Radioactive Iodine

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Radioactive Iodine

Treatment Overview

Radioactive iodine, given in a liquid form, is absorbed and concentrated by the thyroid gland. The treatment destroys thyroid tissue but does not harm other tissue in the body.

See a picture of the thyroid gland.

While radiation can cause thyroid cancer, treatment of hyperthyroidism with radioactive iodine does not increase your chances of getting thyroid cancer.

What To Expect After Treatment

Within days, the radioactive iodine passes out of your body in your urine.

To avoid exposing other people to radioactivity, it is important to do the following for the first 5 days after your treatment:

  • Drink plenty of fluids.
  • Avoid spending a lot of time around others, especially children and pregnant women.
  • Do not sit next to someone in a motor vehicle for more than 1 hour.
  • Avoid kissing or sexual intercourse.
  • Sleep in your own room.
  • Use separate towels, face cloths, and sheets. Wash these and your personal clothing separately for 1 week.

To further reduce the chance of exposing other people to radioactivity:

  • Wash your hands with soap and lots of water each time you use the toilet.
  • Keep the toilet very clean. Men should urinate sitting down to avoid splashing. Also, flush the toilet 2 or 3 times after each use.
  • Rinse the bathroom sink and tub thoroughly after using them.
  • Use separate (or disposable) eating utensils for the first few days and wash them separately.

Why It Is Done

Radioactive iodine may be used to treat hyperthyroidism in people who have non-cancerous (benign) thyroid nodules that make too much thyroid hormone.

Radioactive iodine is also used if you have your thyroid removed (thyroidectomy) because of thyroid cancer. Radioactive iodine therapy destroys any remaining thyroid tissue or cancer cells that were not removed during surgery.

How Well It Works

In almost all cases, your thyroid hormone levels will return to normal or below normal after radioactive iodine treatment. This may take 8 to 12 weeks or longer. If your thyroid hormone level does not go down after 6 months, you may need another dose of radioactive iodine.

If you have thyroid cancer and you are treated with radioactive iodine, it may take from several weeks to many months for your body to get rid of any remaining cancer cells.

Your thyroid nodule is unlikely to grow after being treated with radioactive iodine.

Risks

The risks from radioactive iodine treatment include:

  • Metallic taste in your mouth.
  • Dry mouth.
  • Sore throat.
  • Neck pain. Radioactive iodine treatment can make your neck swell up or hurt.
  • Nausea or vomiting, which is usually mild.
  • Constipation or diarrhea.
  • Fatigue.
  • Unusually low (hypothyroidism) or unusually high (hyperthyroidism) thyroid levels.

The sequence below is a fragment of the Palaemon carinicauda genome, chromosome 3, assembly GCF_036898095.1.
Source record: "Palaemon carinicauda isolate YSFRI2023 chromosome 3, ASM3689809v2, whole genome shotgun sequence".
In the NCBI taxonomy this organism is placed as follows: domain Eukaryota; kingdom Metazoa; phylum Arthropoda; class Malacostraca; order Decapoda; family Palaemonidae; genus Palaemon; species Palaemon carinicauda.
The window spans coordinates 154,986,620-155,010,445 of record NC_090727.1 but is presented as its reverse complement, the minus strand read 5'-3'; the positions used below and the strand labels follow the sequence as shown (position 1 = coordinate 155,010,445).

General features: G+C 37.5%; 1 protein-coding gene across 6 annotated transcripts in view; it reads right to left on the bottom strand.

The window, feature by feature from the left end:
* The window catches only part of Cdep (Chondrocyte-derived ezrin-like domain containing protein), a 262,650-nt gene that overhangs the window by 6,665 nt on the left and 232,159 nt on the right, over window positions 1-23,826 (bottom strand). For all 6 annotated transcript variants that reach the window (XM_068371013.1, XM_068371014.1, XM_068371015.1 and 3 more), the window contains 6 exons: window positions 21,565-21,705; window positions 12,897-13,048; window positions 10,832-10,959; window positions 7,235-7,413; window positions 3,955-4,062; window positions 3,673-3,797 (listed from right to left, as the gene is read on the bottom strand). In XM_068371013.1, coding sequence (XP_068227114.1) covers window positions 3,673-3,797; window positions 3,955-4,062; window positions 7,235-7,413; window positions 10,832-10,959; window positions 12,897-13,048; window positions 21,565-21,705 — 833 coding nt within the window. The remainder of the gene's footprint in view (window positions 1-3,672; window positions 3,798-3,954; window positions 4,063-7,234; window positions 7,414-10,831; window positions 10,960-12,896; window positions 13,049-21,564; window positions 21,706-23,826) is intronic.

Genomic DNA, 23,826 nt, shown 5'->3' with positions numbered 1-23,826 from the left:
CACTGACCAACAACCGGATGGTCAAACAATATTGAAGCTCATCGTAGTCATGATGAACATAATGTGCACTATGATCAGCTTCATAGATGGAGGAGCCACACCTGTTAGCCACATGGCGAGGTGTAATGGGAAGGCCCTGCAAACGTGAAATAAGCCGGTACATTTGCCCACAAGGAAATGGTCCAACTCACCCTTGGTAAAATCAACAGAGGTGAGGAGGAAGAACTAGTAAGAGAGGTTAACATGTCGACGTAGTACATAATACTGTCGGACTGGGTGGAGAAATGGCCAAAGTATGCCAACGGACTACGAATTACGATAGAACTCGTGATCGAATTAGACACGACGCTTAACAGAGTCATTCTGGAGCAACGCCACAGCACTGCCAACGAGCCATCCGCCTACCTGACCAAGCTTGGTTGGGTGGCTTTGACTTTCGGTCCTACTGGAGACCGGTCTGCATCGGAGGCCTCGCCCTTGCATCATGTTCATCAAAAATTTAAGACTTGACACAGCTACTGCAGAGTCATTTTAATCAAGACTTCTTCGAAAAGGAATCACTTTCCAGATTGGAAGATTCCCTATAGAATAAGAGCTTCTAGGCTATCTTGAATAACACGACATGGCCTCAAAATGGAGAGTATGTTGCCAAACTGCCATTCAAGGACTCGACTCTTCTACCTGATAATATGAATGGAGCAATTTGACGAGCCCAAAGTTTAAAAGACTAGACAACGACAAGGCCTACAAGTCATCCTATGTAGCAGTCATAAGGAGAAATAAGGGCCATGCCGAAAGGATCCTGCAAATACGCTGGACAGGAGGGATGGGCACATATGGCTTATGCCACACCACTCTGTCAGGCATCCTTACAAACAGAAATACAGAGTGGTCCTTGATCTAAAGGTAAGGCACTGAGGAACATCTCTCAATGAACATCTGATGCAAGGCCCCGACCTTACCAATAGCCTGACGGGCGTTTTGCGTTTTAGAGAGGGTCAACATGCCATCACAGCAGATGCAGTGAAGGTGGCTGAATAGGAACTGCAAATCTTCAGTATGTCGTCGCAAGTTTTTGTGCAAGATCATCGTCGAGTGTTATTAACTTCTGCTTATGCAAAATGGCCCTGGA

What To Think About

If you are pregnant, you should not receive radioactive iodine treatment. This kind of treatment can damage your fetus's thyroid gland or expose your fetus to radioactivity.

You should not breast-feed your baby after you have been treated with radioactive iodine. Ask your doctor when it is safe to breast-feed.

Different people with thyroid cancer will receive different doses of radioactive iodine. If you are young and you do not have a great risk of your cancer coming back, you will probably need less radioactive iodine than an older person. Sometimes this means that a younger person who receives radioactive iodine treatment will not have to stay overnight in a hospital.

If you have had radioactive iodine treatment and you want to travel 3 to 4 days after treatment, it is important to prepare for any problems you may have at airport security. People who have had radioactive iodine treatment can set off the radiation detection machines in airports. If you plan to travel by airplane within 3 or 4 days after your treatment, check with local authorities about any steps or permission you may need to travel.

Antithyroid medicines are sometimes used before radioactive iodine to treat a non-cancerous nodule that is making too much thyroid hormone and causing hyperthyroidism.

Complete the special treatment information form (PDF) (What is a PDF document?) to help you understand this treatment.

Credits

By Healthwise Staff
Primary Medical Reviewer E. Gregory Thompson, MD - Internal Medicine
Primary Medical Reviewer Andrew Swan, MD, CCFP, FCFP - Family Medicine
Specialist Medical Reviewer Matthew I. Kim, MD - Endocrinology
Last Revised June 6, 2011

This information does not replace the advice of a doctor. Healthwise, Incorporated disclaims any warranty or liability for your use of this information.